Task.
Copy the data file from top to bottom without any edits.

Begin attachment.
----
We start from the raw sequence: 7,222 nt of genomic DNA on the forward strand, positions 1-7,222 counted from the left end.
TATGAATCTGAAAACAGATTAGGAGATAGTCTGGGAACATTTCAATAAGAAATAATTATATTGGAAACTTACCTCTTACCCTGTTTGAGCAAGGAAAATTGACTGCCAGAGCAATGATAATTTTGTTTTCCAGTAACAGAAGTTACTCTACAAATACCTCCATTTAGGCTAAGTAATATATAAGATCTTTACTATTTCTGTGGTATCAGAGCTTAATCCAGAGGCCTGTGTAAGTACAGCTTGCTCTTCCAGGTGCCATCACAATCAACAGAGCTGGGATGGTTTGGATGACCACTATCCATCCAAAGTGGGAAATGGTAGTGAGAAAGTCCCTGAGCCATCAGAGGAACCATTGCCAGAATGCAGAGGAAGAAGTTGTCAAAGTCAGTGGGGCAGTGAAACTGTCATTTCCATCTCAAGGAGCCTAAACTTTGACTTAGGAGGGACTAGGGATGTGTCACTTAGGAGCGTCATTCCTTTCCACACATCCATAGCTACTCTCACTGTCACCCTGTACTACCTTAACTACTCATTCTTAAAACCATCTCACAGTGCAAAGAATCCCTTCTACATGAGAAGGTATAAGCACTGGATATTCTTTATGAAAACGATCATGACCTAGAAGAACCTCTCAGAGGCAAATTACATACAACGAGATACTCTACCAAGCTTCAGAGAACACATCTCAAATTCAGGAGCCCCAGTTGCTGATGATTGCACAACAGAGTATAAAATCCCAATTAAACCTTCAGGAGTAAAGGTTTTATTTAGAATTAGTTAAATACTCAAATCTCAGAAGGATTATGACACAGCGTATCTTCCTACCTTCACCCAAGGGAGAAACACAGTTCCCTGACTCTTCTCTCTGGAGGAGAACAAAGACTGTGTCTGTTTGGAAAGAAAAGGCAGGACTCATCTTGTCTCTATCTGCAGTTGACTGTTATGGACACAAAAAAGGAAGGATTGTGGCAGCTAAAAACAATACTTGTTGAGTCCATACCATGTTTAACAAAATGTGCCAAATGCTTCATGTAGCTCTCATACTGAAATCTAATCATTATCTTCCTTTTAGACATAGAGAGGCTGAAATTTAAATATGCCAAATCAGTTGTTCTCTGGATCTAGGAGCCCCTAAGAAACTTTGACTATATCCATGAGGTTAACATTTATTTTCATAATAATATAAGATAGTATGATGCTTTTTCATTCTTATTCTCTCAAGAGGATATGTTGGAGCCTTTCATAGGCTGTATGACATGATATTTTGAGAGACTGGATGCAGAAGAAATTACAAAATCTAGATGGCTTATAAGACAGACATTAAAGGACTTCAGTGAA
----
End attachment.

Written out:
We start from the raw sequence: 7,222 nt of genomic DNA on the forward strand, positions 1-7,222 counted from the left end.
TATGAATCTGAAAACAGATTAGGAGATAGTCTGGGAACATTTCAATAAGAAATAATTATATTGGAAACTTACCTCTTACCCTGTTTGAGCAAGGAAAATTGACTGCCAGAGCAATGATAATTTTGTTTTCCAGTAACAGAAGTTACTCTACAAATACCTCCATTTAGGCTAAGTAATATATAAGATCTTTACTATTTCTGTGGTATCAGAGCTTAATCCAGAGGCCTGTGTAAGTACAGCTTGCTCTTCCAGGTGCCATCACAATCAACAGAGCTGGGATGGTTTGGATGACCACTATCCATCCAAAGTGGGAAATGGTAGTGAGAAAGTCCCTGAGCCATCAGAGGAACCATTGCCAGAATGCAGAGGAAGAAGTTGTCAAAGTCAGTGGGGCAGTGAAACTGTCATTTCCATCTCAAGGAGCCTAAACTTTGACTTAGGAGGGACTAGGGATGTGTCACTTAGGAGCGTCATTCCTTTCCACACATCCATAGCTACTCTCACTGTCACCCTGTACTACCTTAACTACTCATTCTTAAAACCATCTCACAGTGCAAAGAATCCCTTCTACATGAGAAGGTATAAGCACTGGATATTCTTTATGAAAACGATCATGACCTAGAAGAACCTCTCAGAGGCAAATTACATACAACGAGATACTCTACCAAGCTTCAGAGAACACATCTCAAATTCAGGAGCCCCAGTTGCTGATGATTGCACAACAGAGTATAAAATCCCAATTAAACCTTCAGGAGTAAAGGTTTTATTTAGAATTAGTTAAATACTCAAATCTCAGAAGGATTATGACACAGCGTATCTTCCTACCTTCACCCAAGGGAGAAACACAGTTCCCTGACTCTTCTCTCTGGAGGAGAACAAAGACTGTGTCTGTTTGGAAAGAAAAGGCAGGACTCATCTTGTCTCTATCTGCAGTTGACTGTTATGGACACAAAAAAGGAAGGATTGTGGCAGCTAAAAACAATACTTGTTGAGTCCATACCATGTTTAACAAAATGTGCCAAATGCTTCATGTAGCTCTCATACTGAAATCTAATCATTATCTTCCTTTTAGACATAGAGAGGCTGAAATTTAAATATGCCAAATCAGTTGTTCTCTGGATCTAGGAGCCCCTAAGAAACTTTGACTATATCCATGAGGTTAACATTTATTTTCATAATAATATAAGATAGTATGATGCTTTTTCATTCTTATTCTCTCAAGAGGATATGTTGGAGCCTTTCATAGGCTGTATGACATGATATTTTGAGAGACTGGATGCAGAAGAAATTACAAAATCTAGATGGCTTATAAGACAGACATTAAAGGACTTCAGTGAA